Wednesday, June 06, 2018

Beautiful Brides Of The Rising Sun

Aloha, Hip Hapa Homeez!

At last, we’re nearly at the end of our long journey in producing the documentary War Brides of Japan. 

Our new website has been launched (but still needs some tweaking), and we’re almost done editing the movie.

We plan to make the film available online this summer, and hope to screen it at several film festivals, too. 

Later this week, we’ll be the guests on the premiere show of The Stubborn Heart podcast for filmmakers.

Stay tuned at this blog, or join one of our many Facebook groups and pages at the links below this latest post to keep up with our schedule.

author Kristine Ohkubo outside of Tokyo Station
And, finally, we’re back to our old format of posting interviews of people who are multiracial, interracially involved, or cross cultures.

Recently we had the pleasure of meeting Kristine Ohkubo, author of “The Sun Will Rise Again”. Your Hip Hapa has been reading this historical account of Japan and WWII, and was blown away by Ms. Ohkubo’s detailed reporting. So, we asked her…

Q: What inspired you to write this book?

A: My inspiration for "The Sun Will Rise Again" came from my travels in Japan and conducting research for my first book, "A Blogger's Guide To Japan".  During my travels, I realized that there were facts that were previously unknown to me having grown up in the U.S.—facts which were omitted from our history books. Further, when I began publishing my travel blog (which is defunct now) and sharing stories about places like Manzanar, for instance, I received comments/messages from my readers thanking me for the information and telling me that they were unaware of the facts included in my blog posts. Some encouraged me to write a book, which seemed daunting at first, but I followed through with it anyway.

kamikaze pilot memorial, Yasukuni war shrine Tokyo
Q: Your book is brimming with amazing facts. How long did it take you to do so much research? 

A: A majority of the information I had already uncovered while researching my first book. It is a travel book, but it includes quite a bit of historical background information. It was just a matter of digging further to substantiate the claims. It took me a little over a year to research and write "The Sun Will Rise Again". I worked on it every single day, and couldn't put it down. The work drove me in a sense.

Q: A lot of historical literature tends to be academic, but your writing style is contemporary—making it an easy read yet still focused on important details. How did you develop this writing style? 

A: I have always loved writing and considered it one of my strong points. One of the things which turned me off about a majority of the historical material out there was that it was very academic. I wanted to write to appeal to everyone, not just the researchers and historians. I felt it was my duty to share this information with everyone so that it would serve as a lesson for present and future generations. Effective communication is not about how educated one sounds, but rather how clearly one conveys his or her thoughts and, through the process, educates others. That has always been my focus when I write. I suppose it came naturally and through lots of practice. Further, in the process of writing, I always ask others to read through sections of my manuscript to determine if it makes sense, etc.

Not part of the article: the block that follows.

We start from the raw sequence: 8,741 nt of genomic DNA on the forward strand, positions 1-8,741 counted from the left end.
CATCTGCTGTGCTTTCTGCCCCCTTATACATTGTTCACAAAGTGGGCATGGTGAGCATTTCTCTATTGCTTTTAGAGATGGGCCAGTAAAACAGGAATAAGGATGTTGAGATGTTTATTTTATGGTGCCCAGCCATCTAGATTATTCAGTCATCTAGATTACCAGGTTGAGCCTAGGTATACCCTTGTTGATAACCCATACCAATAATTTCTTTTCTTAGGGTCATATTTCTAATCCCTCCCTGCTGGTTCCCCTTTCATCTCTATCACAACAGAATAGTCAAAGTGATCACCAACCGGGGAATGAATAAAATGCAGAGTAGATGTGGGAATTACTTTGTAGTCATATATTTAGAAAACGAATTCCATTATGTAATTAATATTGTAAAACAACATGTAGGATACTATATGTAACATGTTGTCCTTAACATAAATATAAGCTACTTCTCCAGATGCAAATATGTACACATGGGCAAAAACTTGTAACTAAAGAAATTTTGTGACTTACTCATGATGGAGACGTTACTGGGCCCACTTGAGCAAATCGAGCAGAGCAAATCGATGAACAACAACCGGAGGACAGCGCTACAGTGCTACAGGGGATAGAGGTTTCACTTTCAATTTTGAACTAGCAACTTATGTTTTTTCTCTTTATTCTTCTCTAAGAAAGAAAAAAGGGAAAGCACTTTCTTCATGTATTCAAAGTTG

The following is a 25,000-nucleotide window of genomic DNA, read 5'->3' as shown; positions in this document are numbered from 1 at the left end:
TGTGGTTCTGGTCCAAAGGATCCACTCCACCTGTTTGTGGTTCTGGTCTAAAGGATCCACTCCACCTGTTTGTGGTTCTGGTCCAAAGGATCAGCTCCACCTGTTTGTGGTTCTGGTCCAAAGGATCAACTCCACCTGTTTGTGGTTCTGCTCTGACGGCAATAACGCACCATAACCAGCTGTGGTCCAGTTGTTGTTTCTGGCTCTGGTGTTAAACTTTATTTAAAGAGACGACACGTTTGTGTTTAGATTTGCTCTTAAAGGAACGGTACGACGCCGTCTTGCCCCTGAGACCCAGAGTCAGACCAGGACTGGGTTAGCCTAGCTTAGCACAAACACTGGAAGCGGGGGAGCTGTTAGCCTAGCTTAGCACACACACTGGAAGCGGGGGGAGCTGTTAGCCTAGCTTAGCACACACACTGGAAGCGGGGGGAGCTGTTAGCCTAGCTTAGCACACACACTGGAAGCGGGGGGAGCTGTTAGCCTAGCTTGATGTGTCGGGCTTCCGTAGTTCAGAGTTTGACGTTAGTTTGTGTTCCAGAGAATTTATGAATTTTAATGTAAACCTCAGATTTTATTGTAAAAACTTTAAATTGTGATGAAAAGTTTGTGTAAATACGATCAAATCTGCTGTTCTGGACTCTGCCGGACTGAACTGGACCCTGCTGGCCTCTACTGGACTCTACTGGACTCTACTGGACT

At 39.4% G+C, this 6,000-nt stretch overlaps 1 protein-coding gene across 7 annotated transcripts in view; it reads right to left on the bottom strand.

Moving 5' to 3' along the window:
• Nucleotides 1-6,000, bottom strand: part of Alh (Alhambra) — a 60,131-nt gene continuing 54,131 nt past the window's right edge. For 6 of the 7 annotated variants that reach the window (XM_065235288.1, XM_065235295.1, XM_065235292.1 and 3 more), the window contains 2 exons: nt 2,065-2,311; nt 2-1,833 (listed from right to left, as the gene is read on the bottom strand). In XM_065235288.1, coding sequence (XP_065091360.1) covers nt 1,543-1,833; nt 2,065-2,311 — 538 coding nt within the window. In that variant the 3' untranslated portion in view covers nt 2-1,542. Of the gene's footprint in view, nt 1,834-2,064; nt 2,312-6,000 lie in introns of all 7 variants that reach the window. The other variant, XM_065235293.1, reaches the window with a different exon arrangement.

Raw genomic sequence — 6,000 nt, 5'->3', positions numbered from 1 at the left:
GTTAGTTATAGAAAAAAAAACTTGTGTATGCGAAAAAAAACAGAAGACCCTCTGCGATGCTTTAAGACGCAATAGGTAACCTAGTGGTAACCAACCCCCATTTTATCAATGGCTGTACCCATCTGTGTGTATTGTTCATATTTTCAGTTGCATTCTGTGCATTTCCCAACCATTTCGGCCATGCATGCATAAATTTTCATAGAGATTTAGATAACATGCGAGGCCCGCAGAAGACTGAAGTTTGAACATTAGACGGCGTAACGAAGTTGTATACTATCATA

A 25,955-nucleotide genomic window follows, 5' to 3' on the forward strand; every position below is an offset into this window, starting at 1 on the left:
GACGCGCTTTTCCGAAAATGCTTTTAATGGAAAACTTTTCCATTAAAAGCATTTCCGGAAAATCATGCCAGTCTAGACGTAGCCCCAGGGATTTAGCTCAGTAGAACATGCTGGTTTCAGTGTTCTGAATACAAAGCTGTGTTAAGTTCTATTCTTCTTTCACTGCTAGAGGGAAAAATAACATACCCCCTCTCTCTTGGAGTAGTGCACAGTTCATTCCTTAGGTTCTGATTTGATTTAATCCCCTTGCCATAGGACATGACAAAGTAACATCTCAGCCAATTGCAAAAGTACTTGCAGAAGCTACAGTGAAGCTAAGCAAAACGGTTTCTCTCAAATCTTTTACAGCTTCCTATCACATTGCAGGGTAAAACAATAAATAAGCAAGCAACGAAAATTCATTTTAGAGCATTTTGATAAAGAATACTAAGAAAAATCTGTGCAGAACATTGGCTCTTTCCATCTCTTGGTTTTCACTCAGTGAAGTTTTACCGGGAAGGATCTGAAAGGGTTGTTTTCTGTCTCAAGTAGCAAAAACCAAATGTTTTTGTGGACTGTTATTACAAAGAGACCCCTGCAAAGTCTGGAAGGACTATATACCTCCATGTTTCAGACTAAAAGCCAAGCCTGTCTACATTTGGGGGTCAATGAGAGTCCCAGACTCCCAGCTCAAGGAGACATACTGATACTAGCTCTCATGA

haiden or hall of worship, Yasukuni war shrine Tokyo
Q: You’re a self-proclaimed Japanophile. How did that happen? 

A: I have always had a love for Asian culture (Japanese in particular). When I was small, I would always draw pictures of women wearing kimono. (My current artwork is still influenced by my love of Asian culture.) Later, I learned through genetic testing that I was 25% Asian, so I believe it was natural for me to be attracted to the culture. I have been traveling to Japan almost every year since 2007 and have approached each journey with wide-eyed enthusiasm. I look forward to exploring and learning from each visit. It is a natural hunger inside of me to discover all there is to discover and perhaps learn a little about myself in the process.

Q: What’s your next book about? 

A: Asia once again! This time I cast my net out beyond Japan and include China as well. The third book is also historical in nature and will explore the Western influence on Asian culture and its contribution to Asia's subsequent modernization. So, please stay tuned!

Arrigatou gozaimashita to Kristine. Check out her book by clicking here.

Meanwhile, here are the usual links to the War Brides of Japan documentary.

War Brides of Japan websites:

War Brides of Japan in the news:

War Brides of Japan on Facebook:

War Brides of Japan on LinkedIn:

War Brides of Japan on Twitter:

War Brides of Japan on G+:

War Brides of Japan blogs:

A War Bride's artwork:

Until we meet again in September,  I remain…

Your Hip Hapa,